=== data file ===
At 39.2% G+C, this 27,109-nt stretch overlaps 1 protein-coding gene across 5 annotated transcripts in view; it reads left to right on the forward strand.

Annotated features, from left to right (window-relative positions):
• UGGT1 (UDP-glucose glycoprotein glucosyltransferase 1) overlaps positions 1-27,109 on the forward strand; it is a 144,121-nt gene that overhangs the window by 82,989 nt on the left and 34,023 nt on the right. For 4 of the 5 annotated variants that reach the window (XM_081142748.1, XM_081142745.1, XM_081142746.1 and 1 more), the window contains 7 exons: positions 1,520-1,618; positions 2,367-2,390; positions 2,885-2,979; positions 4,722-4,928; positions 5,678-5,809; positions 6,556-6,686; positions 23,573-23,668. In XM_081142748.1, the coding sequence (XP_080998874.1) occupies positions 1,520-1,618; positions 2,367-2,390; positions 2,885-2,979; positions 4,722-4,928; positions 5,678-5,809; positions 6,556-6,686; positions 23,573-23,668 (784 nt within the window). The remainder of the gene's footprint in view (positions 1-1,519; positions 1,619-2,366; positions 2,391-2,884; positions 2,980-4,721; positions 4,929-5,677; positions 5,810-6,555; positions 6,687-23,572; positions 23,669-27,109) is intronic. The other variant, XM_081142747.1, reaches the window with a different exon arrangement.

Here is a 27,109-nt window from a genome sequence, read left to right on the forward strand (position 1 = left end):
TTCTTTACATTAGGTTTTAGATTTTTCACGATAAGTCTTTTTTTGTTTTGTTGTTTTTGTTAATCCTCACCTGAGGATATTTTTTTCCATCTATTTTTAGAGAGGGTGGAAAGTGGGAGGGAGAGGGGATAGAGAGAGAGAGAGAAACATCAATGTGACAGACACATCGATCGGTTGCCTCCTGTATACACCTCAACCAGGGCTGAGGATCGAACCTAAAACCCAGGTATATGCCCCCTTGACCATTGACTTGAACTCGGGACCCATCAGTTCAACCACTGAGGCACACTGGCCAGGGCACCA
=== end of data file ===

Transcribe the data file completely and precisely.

At 39.2% G+C, this 27,109-nt stretch overlaps 1 protein-coding gene across 5 annotated transcripts in view; it reads left to right on the forward strand.

Annotated features, from left to right (window-relative positions):
• UGGT1 (UDP-glucose glycoprotein glucosyltransferase 1) overlaps positions 1-27,109 on the forward strand; it is a 144,121-nt gene that overhangs the window by 82,989 nt on the left and 34,023 nt on the right. For 4 of the 5 annotated variants that reach the window (XM_081142748.1, XM_081142745.1, XM_081142746.1 and 1 more), the window contains 7 exons: positions 1,520-1,618; positions 2,367-2,390; positions 2,885-2,979; positions 4,722-4,928; positions 5,678-5,809; positions 6,556-6,686; positions 23,573-23,668. In XM_081142748.1, the coding sequence (XP_080998874.1) occupies positions 1,520-1,618; positions 2,367-2,390; positions 2,885-2,979; positions 4,722-4,928; positions 5,678-5,809; positions 6,556-6,686; positions 23,573-23,668 (784 nt within the window). The remainder of the gene's footprint in view (positions 1-1,519; positions 1,619-2,366; positions 2,391-2,884; positions 2,980-4,721; positions 4,929-5,677; positions 5,810-6,555; positions 6,687-23,572; positions 23,669-27,109) is intronic. The other variant, XM_081142747.1, reaches the window with a different exon arrangement.

Here is a 27,109-nt window from a genome sequence, read left to right on the forward strand (position 1 = left end):
TTCTTTACATTAGGTTTTAGATTTTTCACGATAAGTCTTTTTTTGTTTTGTTGTTTTTGTTAATCCTCACCTGAGGATATTTTTTTCCATCTATTTTTAGAGAGGGTGGAAAGTGGGAGGGAGAGGGGATAGAGAGAGAGAGAGAAACATCAATGTGACAGACACATCGATCGGTTGCCTCCTGTATACACCTCAACCAGGGCTGAGGATCGAACCTAAAACCCAGGTATATGCCCCCTTGACCATTGACTTGAACTCGGGACCCATCAGTTCAACCACTGAGGCACACTGGCCAGGGCACCA